• Training of the drivers and Refresher course for Drivers in unskilled sectors.
  • Quick response ambulances in every 50km on National Highways by the National Highway Authority of India.

Other measures

  • E-challan- digitally induced challan on the identification of vehicles breaking rules through installed cameras.
  • Speed detection device (Radar Gun) – already been introduced in Chandigarh, New Delhi.
  • Strict and heavy fines are imposed on drunk and drive violators or those breaking road safety norms.
  • Raised platforms and safety humps, roundabouts, and optical markings are adopted to reduce road accidents.
  • Supreme Court directive in 2014 to ban the sale of alcohol on highways to restrict drunk driving.


Despite proper acts and policies, road safety is still a major concern due to

  • poor enforcement of laws,
  • lack of human resources to check on violators,
  • high corruption in RTO offices, bribery on breaking traffic rules,
  • absence of proper training or testing facilities for drivers,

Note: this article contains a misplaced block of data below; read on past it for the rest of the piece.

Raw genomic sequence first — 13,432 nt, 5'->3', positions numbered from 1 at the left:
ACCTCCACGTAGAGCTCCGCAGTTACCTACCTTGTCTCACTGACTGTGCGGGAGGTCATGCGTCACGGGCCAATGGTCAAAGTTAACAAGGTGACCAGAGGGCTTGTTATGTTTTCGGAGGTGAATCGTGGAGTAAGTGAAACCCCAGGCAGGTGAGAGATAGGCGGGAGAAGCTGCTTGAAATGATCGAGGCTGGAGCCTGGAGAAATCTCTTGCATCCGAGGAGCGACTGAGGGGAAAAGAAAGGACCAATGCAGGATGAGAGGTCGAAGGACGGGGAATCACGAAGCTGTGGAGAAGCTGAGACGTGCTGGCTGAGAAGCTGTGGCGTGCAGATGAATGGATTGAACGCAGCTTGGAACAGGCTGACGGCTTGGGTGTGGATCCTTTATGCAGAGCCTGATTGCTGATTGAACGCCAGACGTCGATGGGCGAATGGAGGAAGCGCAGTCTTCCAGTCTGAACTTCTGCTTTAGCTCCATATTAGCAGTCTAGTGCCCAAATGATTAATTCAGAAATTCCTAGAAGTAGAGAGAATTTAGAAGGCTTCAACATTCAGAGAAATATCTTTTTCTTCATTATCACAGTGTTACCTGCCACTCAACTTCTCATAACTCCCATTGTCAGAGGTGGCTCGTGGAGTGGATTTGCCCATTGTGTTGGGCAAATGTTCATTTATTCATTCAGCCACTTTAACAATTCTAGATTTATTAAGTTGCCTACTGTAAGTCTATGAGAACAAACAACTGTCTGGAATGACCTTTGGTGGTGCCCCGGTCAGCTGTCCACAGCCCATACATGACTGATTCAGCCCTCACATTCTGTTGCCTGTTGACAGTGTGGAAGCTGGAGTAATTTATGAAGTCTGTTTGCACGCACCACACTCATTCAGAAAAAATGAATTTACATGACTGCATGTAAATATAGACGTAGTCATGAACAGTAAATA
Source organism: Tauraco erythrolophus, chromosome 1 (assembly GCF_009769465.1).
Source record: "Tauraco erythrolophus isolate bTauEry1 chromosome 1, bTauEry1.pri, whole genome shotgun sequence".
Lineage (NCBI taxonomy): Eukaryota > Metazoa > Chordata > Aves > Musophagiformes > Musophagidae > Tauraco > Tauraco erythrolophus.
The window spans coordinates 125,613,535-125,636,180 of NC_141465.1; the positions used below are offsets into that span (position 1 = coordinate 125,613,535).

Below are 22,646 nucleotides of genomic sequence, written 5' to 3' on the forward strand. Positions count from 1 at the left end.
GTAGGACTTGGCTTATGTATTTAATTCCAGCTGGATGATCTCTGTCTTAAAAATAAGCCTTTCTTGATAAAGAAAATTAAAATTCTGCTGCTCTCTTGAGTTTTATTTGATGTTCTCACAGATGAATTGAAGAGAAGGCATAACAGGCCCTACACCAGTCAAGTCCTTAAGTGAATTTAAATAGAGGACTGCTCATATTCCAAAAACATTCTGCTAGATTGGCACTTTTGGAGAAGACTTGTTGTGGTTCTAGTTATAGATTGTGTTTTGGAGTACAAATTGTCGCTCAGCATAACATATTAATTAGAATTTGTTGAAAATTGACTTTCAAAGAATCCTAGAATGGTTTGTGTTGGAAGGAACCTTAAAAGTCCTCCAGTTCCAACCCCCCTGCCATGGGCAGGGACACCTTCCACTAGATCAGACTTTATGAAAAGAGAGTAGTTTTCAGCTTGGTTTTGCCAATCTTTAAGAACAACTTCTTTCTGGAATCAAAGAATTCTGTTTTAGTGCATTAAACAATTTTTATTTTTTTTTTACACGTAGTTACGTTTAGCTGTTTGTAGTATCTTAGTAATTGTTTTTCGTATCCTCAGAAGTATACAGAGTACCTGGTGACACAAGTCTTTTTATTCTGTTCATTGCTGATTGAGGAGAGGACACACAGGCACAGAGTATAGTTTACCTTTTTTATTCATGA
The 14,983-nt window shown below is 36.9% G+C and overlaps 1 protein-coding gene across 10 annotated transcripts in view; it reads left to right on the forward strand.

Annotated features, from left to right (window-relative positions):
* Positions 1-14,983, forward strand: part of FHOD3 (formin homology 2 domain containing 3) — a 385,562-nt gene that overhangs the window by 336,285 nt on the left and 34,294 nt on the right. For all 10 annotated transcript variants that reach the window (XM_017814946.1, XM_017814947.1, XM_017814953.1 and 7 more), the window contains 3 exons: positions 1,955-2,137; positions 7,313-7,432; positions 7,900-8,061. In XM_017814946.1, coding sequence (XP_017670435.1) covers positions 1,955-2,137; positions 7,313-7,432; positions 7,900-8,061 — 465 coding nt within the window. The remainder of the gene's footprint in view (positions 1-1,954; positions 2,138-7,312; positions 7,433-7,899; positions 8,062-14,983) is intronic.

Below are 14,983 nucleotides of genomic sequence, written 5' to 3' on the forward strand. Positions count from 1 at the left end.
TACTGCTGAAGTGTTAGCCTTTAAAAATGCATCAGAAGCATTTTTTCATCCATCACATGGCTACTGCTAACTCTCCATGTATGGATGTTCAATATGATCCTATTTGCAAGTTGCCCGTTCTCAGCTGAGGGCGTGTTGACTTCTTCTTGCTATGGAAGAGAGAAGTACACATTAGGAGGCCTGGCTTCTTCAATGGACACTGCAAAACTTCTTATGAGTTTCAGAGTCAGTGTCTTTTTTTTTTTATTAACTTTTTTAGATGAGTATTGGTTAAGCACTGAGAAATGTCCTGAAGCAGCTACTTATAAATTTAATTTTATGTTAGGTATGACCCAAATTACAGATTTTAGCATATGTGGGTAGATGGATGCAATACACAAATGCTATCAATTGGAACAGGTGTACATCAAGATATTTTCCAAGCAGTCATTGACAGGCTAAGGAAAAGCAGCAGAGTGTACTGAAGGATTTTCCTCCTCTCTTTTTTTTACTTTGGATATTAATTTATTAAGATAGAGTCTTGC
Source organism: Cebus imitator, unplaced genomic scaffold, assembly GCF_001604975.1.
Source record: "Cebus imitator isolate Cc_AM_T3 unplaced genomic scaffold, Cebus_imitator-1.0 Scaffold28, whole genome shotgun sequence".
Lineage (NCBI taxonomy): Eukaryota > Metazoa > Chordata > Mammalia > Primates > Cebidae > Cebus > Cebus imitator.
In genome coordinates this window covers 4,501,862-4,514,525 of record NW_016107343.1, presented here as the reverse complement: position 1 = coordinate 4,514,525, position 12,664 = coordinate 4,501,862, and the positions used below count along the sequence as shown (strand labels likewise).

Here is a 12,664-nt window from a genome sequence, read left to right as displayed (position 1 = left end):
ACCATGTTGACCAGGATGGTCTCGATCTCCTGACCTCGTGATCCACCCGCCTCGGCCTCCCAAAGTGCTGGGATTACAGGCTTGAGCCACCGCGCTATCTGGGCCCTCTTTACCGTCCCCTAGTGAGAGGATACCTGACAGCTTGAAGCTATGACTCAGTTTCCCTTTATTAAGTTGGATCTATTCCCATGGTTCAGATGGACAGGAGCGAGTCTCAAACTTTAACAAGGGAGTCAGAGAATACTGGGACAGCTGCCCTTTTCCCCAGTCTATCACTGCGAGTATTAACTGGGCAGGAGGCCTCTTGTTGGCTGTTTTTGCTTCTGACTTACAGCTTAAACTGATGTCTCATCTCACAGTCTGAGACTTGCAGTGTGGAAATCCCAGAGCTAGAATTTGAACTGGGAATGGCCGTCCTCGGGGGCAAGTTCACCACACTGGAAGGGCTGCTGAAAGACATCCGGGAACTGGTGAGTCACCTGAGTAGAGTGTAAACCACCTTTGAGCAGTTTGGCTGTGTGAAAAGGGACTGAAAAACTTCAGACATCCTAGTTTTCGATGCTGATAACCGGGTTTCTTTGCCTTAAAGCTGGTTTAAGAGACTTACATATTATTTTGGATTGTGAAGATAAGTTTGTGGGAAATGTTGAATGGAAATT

• cameras and electronic detection devices limited to a few big cities,
  • inadequate vehicular safety standards,
  • lack of funds to erect proper road safety infrastructures and
  • lack of proper awareness and education regarding road safety measures among drivers and masses.

Way forward

For ensuring better road safety and achieving the target of reducing road accident deaths to 50% by 2024, high priorities have to be accorded to:

  • Mandatory formation of State Road safety Board to ensure minimum standards of design, construction, operation, and management of road safety.
  • Formation of District Road Safety Committees with the involvement of local people to address the local road safety issues.
  • Strict implementation of laws by authorities.
  • Center-state coordination on creating necessary safety infrastructures on national and state highways.
  • Ensuring scientific data collection for the adoption of a more indented and focused approach towards road safety.
  • Road safety awareness and education program.
  • Implementation of the recommendations of the Sundar committee which advised 1% of the total proceeds of cess on petrol and diesel to be diverted into Road Safety Funds, decriminalization of road accidents that makes the hospitals reluctant to accept road accident victims, and formation of National Road Safety and Traffic Management Board with experts drawn on various fields including road engineers, medical care, automobile engineers, etc. to ensure road safety.

Source: The Hindu